The Lukan Defense Of The Missionary Prisoner Paul -- By: Brian Mark Rapske
TynBul 44:1 (1993) p. 193
The Lukan Defense Of The Missionary Prisoner Paul1
In the book of Acts, two biographical facts concerning the apostle Paul loom very large: first, Paul was a missionary who pursued his calling with great vigour. By every measure one might wish to choose, Paul is singularly significant as a missionary in Lukan reckoning. Second, Paul was a prisoner quite frequently and for long periods of time. There is general agreement in the literature that Paul’s moves from itinerant missionary to prisoner were neither easy nor without consequence. What is not remarked specifically or with any degree of completeness is the extent to which these two biographical facts did not stand alongside one another at all comfortably, the realms or dimensions within which difficulty occurred as a result, and how Luke wished his readers to relate the facts.
Imprisonment posed serious practical problems and stigmatised individuals in the ancient world and this would have been no less the case for Paul. An unfailing emphasis of the study was to locate the missionary Paul’s experiences firmly within the Greco-Roman context. Luke, it was argued, was keenly aware that imprisonment constituted a serious assault upon both the missionary and his mission. The thesis prosecuted throughout the work was that, in the light of the known and multifarious crises that imprisonment brought upon Paul and his mission, one of Luke’s objectives in Acts was to defend or justify the missionary prisoner Paul to the reader.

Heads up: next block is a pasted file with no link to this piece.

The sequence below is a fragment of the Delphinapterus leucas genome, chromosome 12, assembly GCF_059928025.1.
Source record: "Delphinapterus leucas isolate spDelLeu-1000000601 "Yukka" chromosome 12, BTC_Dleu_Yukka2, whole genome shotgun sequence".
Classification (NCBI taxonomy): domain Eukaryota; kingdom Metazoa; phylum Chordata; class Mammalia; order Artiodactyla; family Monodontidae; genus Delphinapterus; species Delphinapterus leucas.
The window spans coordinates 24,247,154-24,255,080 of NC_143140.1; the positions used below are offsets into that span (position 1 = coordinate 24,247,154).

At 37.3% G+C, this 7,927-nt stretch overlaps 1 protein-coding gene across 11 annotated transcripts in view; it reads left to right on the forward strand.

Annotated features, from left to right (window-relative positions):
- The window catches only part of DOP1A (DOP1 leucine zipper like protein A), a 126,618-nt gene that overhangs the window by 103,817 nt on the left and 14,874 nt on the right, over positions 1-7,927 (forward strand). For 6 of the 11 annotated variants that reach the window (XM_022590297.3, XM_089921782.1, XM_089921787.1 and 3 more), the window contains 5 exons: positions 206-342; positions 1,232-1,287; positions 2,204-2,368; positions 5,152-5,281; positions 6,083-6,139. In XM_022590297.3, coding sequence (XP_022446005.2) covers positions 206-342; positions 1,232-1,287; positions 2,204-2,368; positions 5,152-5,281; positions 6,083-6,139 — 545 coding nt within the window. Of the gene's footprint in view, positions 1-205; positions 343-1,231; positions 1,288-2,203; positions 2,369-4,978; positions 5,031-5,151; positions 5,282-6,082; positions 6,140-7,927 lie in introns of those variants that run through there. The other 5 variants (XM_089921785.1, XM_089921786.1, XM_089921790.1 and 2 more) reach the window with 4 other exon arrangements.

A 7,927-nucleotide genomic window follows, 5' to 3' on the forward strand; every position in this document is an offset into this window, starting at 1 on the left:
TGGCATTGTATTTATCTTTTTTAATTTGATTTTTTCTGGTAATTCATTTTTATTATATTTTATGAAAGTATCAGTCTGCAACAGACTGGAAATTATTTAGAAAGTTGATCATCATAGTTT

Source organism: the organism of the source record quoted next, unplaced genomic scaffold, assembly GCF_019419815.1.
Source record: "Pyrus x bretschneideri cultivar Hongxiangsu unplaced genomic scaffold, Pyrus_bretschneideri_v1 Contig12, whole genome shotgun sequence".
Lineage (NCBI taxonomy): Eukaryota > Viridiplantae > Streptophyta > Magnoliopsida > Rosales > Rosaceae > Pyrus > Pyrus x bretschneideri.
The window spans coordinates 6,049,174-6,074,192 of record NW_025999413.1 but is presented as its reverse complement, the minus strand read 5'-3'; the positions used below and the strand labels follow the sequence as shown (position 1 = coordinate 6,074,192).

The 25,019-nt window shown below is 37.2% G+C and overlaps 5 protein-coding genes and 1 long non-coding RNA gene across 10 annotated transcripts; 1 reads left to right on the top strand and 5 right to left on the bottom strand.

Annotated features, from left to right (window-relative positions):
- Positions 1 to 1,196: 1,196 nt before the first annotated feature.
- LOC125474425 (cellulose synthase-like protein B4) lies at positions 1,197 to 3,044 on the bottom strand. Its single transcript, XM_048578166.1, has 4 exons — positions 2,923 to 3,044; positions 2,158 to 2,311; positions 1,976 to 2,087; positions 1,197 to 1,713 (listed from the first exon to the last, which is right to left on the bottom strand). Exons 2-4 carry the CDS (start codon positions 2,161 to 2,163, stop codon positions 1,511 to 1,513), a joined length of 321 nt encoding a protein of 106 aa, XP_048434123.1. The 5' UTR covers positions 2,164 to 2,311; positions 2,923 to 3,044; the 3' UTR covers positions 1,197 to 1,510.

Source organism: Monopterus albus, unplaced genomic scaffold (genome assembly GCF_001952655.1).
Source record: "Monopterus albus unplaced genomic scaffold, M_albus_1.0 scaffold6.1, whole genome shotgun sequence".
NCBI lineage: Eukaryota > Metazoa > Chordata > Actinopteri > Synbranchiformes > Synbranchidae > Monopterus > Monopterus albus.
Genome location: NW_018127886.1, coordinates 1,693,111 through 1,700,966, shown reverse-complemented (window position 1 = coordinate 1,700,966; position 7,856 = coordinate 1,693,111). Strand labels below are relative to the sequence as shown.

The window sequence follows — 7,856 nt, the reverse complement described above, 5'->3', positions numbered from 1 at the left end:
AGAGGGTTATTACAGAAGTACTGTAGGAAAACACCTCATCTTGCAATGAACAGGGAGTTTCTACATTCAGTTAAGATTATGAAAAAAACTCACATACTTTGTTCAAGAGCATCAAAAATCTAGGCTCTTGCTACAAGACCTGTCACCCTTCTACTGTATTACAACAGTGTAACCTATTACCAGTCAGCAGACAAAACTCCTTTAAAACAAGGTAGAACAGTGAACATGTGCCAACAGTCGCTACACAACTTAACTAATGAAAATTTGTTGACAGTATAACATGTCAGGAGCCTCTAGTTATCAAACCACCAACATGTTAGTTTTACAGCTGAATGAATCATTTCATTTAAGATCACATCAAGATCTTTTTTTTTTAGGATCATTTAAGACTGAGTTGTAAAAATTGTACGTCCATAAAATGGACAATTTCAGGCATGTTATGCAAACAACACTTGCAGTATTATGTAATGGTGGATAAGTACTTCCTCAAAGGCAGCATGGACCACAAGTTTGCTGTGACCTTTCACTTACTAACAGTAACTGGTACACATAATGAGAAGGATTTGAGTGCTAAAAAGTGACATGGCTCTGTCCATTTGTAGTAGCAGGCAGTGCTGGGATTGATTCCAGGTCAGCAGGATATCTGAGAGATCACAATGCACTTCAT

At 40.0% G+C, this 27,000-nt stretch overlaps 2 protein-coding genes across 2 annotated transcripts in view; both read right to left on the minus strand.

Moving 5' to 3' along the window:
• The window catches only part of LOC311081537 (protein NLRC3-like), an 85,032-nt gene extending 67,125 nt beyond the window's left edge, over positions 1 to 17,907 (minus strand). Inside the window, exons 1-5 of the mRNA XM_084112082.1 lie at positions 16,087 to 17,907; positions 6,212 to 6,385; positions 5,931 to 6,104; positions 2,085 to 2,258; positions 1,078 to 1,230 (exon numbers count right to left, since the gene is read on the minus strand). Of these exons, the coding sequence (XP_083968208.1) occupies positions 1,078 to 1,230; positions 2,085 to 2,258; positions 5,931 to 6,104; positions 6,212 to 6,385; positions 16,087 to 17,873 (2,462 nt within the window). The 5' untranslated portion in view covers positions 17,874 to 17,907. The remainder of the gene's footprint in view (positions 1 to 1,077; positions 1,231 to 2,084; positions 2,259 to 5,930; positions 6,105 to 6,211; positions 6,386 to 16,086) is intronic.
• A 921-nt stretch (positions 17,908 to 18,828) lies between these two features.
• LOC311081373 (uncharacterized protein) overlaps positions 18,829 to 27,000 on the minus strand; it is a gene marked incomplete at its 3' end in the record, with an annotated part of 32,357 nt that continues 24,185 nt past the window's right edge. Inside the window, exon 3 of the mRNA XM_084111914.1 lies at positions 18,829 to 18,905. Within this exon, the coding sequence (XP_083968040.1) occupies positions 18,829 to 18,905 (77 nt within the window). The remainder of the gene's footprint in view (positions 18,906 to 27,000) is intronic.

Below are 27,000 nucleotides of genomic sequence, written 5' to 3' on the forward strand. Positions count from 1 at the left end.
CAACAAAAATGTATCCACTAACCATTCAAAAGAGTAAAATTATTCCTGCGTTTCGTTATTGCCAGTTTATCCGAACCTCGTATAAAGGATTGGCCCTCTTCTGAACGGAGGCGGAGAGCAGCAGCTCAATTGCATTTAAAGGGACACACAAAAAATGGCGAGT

TynBul 44:1 (1993) p. 194
II. Going Into Custody
As with litigation in the courtroom, the process of going into custody shared in the general structure and ethos of ancient Mediterranean society—in particular, Roman society. ‘Going to jail’ was a legal and social process having ancient complexity and system to it. Custody was quite varied in its purposes and severity. In consequence, an accused person needed to be properly evaluated by a magistrate before a fair and appropriate custody could be set. This was done using institutionalised and acceptable means—by assessing the seriousness of the crime alleged, the status of accused, and the status of accuser. ‘High’ and ‘low’ status were determined by reference to the measures of one’s citizen and social persona. The sinister forces of power, influence and bribery, while formally deemed unacceptable and punishable under the law, oftentimes intruded upon custodial deliberations, skewing them to the advantage or disadvantage of the various parties concerned.
It was argued that the apostle Paul in Acts is, in his citizen and social persona, an historically c...
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